Dozens of Democratic congresswomen wore white to last night’s State of the Union address in honor of the American suffragette movement and the 100th anniversary of the ratification of the 19th Amendment. The symbolic move references the white outfits 20th-century suffragists often wore to represent purity and nonviolence as they fought for women’s right to vote.
The Democratic Women’s Caucus announced the decision to wear white at a press conference ahead of the address. The move was intended as a demonstration of unity and support for women’s rights, reproductive freedom, and equality for all disenfranchised groups. Congresswomen also wore white to last year’s State of the Union, a statement organized by the House Democratic Women’s Working Group.
Rep. Nydia Velázquez (D-N.Y.) called the white outfits a “sign of women empowerment and unity,” and said “It is important for everyone, including the president, to understand that we play an important role here in the Congress and elsewhere.”
2020 marks a century since the ratification of the 19th Amendment, which forbids abridging the right to vote due to sex. However, women of color did not gain equal voting rights until the passage of the Voting Rights Act in 1965.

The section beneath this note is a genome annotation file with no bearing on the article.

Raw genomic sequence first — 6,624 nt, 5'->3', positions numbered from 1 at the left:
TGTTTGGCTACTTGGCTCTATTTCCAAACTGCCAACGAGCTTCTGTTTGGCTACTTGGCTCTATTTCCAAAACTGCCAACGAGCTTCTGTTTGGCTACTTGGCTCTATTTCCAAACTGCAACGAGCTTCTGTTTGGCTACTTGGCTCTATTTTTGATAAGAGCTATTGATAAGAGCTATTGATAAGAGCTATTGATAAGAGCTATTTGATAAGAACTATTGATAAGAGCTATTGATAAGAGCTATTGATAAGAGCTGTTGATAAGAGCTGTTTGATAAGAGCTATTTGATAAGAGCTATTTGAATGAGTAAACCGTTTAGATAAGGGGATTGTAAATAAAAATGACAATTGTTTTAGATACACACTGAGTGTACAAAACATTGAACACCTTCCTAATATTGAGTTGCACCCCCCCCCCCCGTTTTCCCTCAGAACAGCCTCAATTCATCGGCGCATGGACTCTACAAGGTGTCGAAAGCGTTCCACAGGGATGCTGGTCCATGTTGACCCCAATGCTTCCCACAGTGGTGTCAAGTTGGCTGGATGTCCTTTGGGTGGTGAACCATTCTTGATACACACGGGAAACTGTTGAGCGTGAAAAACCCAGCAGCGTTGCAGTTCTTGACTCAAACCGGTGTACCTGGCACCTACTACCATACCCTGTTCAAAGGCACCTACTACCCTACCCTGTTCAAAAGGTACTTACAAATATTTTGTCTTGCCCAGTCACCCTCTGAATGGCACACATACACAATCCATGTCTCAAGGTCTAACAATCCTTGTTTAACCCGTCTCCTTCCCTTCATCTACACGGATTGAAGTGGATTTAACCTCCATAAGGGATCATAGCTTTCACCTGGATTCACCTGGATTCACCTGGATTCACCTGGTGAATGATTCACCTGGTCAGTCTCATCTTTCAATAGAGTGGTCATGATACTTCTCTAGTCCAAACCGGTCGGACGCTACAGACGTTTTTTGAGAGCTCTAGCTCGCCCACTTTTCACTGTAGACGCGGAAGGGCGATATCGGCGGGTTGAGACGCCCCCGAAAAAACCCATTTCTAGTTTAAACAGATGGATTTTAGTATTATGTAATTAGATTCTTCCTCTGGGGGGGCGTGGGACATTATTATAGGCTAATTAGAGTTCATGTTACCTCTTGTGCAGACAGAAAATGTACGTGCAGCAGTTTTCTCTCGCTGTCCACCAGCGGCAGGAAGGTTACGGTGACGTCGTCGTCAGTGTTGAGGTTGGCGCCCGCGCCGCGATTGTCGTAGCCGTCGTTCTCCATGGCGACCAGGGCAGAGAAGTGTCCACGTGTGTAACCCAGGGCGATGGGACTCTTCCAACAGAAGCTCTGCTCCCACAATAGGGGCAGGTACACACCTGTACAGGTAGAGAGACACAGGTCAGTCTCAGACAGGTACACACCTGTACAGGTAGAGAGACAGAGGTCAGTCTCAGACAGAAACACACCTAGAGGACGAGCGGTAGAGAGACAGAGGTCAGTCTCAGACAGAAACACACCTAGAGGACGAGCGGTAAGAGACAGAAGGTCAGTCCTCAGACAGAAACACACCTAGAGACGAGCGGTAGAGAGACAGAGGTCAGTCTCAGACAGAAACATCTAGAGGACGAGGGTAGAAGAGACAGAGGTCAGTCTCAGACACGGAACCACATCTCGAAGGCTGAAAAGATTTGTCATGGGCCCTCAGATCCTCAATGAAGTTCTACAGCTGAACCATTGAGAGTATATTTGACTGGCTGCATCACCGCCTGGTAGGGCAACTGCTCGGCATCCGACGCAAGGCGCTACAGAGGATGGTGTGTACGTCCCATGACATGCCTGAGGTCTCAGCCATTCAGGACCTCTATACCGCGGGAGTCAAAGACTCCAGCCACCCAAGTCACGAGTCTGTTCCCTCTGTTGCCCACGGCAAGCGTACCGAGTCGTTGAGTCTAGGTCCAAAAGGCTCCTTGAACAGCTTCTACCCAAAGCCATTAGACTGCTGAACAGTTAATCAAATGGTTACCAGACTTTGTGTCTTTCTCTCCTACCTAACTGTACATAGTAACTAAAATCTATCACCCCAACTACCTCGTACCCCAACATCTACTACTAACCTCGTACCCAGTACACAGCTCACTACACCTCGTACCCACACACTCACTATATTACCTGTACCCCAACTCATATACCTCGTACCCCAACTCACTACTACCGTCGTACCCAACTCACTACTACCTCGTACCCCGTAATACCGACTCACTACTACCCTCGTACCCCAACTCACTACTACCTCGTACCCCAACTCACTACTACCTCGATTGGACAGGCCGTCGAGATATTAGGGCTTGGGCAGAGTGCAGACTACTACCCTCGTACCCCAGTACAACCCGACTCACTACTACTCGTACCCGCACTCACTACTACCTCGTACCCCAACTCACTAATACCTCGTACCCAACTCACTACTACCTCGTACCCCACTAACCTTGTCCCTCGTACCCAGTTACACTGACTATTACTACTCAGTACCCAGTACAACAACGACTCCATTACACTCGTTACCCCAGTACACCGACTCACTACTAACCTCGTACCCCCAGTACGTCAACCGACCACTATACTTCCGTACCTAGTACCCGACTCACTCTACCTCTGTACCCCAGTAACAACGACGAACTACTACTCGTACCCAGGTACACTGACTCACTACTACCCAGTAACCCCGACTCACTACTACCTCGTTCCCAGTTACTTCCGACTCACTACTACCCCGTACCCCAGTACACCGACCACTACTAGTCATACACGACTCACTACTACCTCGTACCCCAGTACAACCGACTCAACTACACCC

Many congresswomen also wore “ERA YES” pins provided by the Feminist Majority and ERA Coalition in support of the Equal Rights Amendment (ERA). The ERA would mandate equal legal rights regardless of sex, formally embedding gender equality in the Constitution.
Last month, Virginia became the 38th state to ratify the ERA, making it the crucial final vote of approval needed to add the amendment to the Constitution. In January, three state attorneys general filed a lawsuit to add the ERA to the Constitution, arguing that the ratification deadline is arbitrary and not required by the Constitution. Next week, the House of Representatives will vote on whether to rescind the deadline.
Sources: Time 2/5/20; CNN 2/4/20; The Hill 2/4/20